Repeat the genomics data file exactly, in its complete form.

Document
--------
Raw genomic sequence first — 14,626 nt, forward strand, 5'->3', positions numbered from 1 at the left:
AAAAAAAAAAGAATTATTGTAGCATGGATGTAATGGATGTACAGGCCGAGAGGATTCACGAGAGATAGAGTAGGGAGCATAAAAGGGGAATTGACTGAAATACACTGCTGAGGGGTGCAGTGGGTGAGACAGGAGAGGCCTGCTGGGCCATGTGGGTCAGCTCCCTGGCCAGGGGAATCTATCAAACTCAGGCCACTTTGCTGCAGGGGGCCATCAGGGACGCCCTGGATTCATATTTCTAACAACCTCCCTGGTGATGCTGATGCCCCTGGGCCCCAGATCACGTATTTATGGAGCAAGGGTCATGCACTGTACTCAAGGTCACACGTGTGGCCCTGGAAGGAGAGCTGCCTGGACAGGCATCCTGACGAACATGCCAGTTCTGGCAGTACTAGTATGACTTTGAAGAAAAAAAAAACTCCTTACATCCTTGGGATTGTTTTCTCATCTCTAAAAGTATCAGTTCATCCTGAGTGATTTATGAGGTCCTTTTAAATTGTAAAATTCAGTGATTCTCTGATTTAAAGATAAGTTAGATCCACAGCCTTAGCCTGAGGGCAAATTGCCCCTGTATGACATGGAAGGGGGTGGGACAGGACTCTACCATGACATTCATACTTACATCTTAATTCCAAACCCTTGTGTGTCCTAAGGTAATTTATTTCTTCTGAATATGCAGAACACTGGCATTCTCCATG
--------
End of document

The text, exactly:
Raw genomic sequence first — 14,626 nt, forward strand, 5'->3', positions numbered from 1 at the left:
AAAAAAAAAAGAATTATTGTAGCATGGATGTAATGGATGTACAGGCCGAGAGGATTCACGAGAGATAGAGTAGGGAGCATAAAAGGGGAATTGACTGAAATACACTGCTGAGGGGTGCAGTGGGTGAGACAGGAGAGGCCTGCTGGGCCATGTGGGTCAGCTCCCTGGCCAGGGGAATCTATCAAACTCAGGCCACTTTGCTGCAGGGGGCCATCAGGGACGCCCTGGATTCATATTTCTAACAACCTCCCTGGTGATGCTGATGCCCCTGGGCCCCAGATCACGTATTTATGGAGCAAGGGTCATGCACTGTACTCAAGGTCACACGTGTGGCCCTGGAAGGAGAGCTGCCTGGACAGGCATCCTGACGAACATGCCAGTTCTGGCAGTACTAGTATGACTTTGAAGAAAAAAAAAACTCCTTACATCCTTGGGATTGTTTTCTCATCTCTAAAAGTATCAGTTCATCCTGAGTGATTTATGAGGTCCTTTTAAATTGTAAAATTCAGTGATTCTCTGATTTAAAGATAAGTTAGATCCACAGCCTTAGCCTGAGGGCAAATTGCCCCTGTATGACATGGAAGGGGGTGGGACAGGACTCTACCATGACATTCATACTTACATCTTAATTCCAAACCCTTGTGTGTCCTAAGGTAATTTATTTCTTCTGAATATGCAGAACACTGGCATTCTCCATG